Teenage siblings Sophie and Stephen Smith are on the British Ski and Snowboard Park & Pipe performance pathway.
But next winter they, along with their mother Cathy, will travel to Switzerland in a motor home and camp out near the slopes to further their Olympic dreams.
The two snowboarders, 13 and 14 respectively, manage to spend at least one day a week on a man-made indoor snow centre in England, but that pales in comparison to their rivals.
"We look at videos online of our friends, and they're ride every day because they have the facilities to do so," Sophie says.
"It's quite frustrating, cause knowing I could do more each week, but I can't, physically do it cause I don't have the size or features needed," older brother Stephen adds.
By taking a motorhome to the Team GB base in Laax, Switzerland, it will allow the pair to train for up to 10 weeks.
"It's going to be freezing, but it was that or nothing," mother Cathy says.
"So we're going to give it a go, we've borrowed a motorhome we're going to try it."
UK Sport provides £5 million to British Skiing and Snowboarding, which combined contributed two bronze medals to Team GB's five medal haul in Pyeongchang - a total return of £5.7m per medal.
Part of that funding goes towards training for Sophie and Stephen in the performance pathway system.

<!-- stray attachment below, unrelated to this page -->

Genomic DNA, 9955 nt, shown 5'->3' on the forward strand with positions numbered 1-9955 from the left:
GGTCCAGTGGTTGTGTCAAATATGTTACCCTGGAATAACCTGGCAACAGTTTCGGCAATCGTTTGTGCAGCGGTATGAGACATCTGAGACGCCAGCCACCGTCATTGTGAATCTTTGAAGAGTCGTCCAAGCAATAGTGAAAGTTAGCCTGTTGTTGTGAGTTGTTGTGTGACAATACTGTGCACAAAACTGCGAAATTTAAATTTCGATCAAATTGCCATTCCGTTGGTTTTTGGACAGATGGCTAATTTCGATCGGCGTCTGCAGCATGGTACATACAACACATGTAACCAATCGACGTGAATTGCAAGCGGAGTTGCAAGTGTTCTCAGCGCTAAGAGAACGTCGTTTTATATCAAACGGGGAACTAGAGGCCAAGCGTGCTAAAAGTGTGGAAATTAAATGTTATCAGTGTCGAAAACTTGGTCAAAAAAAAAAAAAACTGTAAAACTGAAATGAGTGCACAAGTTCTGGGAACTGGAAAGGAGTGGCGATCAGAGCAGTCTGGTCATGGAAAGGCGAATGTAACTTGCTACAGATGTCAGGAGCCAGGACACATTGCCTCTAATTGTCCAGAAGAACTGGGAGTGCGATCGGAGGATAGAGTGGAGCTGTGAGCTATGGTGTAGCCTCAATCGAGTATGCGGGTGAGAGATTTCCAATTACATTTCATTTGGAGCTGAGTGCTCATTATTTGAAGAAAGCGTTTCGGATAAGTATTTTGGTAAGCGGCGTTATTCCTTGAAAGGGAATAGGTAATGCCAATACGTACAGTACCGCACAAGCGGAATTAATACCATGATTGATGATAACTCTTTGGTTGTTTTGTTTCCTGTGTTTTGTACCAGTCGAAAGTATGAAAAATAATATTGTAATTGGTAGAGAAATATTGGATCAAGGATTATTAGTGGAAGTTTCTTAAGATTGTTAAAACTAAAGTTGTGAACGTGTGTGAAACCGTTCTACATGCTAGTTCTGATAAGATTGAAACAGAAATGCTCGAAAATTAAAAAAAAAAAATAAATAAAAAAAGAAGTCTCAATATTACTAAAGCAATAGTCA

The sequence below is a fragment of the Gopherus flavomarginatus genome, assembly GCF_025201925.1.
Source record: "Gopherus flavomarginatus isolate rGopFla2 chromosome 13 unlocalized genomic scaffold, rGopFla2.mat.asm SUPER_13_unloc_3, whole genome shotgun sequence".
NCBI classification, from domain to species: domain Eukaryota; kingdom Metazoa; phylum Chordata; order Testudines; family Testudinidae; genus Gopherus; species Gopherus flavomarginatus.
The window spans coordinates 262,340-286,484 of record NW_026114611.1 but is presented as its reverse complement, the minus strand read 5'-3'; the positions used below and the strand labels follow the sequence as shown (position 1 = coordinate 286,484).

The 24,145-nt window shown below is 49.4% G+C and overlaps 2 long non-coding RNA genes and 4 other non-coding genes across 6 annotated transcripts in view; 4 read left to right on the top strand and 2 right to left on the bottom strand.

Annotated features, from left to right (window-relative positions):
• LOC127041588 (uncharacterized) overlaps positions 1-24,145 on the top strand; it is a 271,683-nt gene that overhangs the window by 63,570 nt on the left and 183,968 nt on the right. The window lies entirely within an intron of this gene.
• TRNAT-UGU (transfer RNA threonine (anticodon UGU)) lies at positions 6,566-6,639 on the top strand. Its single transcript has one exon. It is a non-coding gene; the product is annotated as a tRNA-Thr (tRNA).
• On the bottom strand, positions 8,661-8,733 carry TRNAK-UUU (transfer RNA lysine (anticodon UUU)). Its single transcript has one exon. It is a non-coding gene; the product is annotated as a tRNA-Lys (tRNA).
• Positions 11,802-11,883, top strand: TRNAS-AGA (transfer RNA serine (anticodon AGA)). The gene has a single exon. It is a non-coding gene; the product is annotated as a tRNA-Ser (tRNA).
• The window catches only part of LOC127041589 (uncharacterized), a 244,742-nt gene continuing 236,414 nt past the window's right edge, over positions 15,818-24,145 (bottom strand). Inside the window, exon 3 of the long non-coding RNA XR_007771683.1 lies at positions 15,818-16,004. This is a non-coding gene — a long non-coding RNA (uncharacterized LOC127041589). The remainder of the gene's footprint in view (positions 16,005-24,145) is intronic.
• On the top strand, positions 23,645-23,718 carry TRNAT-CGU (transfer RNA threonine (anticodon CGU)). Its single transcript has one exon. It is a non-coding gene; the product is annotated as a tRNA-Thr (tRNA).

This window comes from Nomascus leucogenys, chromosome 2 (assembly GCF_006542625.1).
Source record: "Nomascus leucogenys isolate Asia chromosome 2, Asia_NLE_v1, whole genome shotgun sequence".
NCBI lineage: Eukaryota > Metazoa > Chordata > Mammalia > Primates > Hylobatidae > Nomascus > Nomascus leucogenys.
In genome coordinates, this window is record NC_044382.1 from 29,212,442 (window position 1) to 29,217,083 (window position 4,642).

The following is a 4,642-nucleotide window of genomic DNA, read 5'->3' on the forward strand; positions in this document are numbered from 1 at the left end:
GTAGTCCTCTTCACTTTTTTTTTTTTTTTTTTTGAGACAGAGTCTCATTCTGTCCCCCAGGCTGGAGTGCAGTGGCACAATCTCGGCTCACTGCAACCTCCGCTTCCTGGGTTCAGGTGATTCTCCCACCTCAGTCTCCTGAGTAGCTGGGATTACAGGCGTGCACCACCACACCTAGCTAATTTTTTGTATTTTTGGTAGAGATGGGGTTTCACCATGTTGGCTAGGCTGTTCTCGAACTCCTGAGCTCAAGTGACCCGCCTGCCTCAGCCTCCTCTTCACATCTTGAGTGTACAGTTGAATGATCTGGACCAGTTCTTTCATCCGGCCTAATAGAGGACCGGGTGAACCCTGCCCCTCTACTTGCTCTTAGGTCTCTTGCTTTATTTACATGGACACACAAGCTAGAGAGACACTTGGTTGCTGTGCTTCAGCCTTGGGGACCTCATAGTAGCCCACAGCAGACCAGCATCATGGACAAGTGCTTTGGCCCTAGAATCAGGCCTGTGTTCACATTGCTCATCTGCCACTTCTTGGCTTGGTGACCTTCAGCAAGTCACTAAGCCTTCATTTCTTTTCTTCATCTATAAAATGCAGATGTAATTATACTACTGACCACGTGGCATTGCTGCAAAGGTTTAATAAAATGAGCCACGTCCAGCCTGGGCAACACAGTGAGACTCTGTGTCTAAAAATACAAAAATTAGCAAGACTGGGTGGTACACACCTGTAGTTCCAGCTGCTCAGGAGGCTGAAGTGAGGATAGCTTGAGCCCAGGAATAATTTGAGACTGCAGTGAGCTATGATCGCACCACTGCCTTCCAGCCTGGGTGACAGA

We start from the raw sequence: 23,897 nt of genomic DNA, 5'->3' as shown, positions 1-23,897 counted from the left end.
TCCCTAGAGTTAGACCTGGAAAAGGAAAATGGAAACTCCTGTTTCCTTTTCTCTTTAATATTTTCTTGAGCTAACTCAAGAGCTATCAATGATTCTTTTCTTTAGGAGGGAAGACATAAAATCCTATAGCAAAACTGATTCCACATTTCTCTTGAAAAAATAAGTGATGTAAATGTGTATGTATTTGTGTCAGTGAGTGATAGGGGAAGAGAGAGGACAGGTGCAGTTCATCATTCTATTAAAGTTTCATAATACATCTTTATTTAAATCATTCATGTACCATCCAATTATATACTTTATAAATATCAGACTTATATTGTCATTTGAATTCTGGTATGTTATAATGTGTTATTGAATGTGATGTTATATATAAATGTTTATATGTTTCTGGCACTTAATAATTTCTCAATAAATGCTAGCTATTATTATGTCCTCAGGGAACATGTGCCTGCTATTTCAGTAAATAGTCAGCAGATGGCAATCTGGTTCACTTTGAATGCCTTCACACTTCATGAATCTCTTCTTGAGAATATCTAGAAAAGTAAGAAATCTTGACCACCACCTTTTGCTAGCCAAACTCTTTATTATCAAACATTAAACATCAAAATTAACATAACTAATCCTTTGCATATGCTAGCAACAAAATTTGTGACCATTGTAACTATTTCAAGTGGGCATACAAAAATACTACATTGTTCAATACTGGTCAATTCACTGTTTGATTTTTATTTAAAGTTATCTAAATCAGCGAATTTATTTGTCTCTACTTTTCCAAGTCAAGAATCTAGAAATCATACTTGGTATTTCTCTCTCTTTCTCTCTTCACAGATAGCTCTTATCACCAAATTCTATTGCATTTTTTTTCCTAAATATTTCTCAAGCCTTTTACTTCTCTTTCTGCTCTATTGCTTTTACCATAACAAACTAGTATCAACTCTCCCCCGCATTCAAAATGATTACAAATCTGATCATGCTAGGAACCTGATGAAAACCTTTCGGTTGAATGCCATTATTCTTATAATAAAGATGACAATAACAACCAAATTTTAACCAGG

Yet some mass participation but less elite sports, such as basketball, receive no funding at all.
UK Sport Chair Dame Katherine Grainger, a former Olympian, told ITV News changes in funding was possible, but could have consequences.
"At the moment I think you can't argue with we've had fantastic success, and that was our job to create British success, and inspiration through that success," she said.
"If we feel that now it should be focus in a different way we could do that, but we would also have to accept we might see less success if we spread it more wisely."
Both Sophie and Stephen fear a loss in funding for their sport could spell and end to their future hopes of snowboarding at the highest level.
"Snowboarding, it's what we love to do, so if that was taken away we wouldn't have a lot left," Sophie says.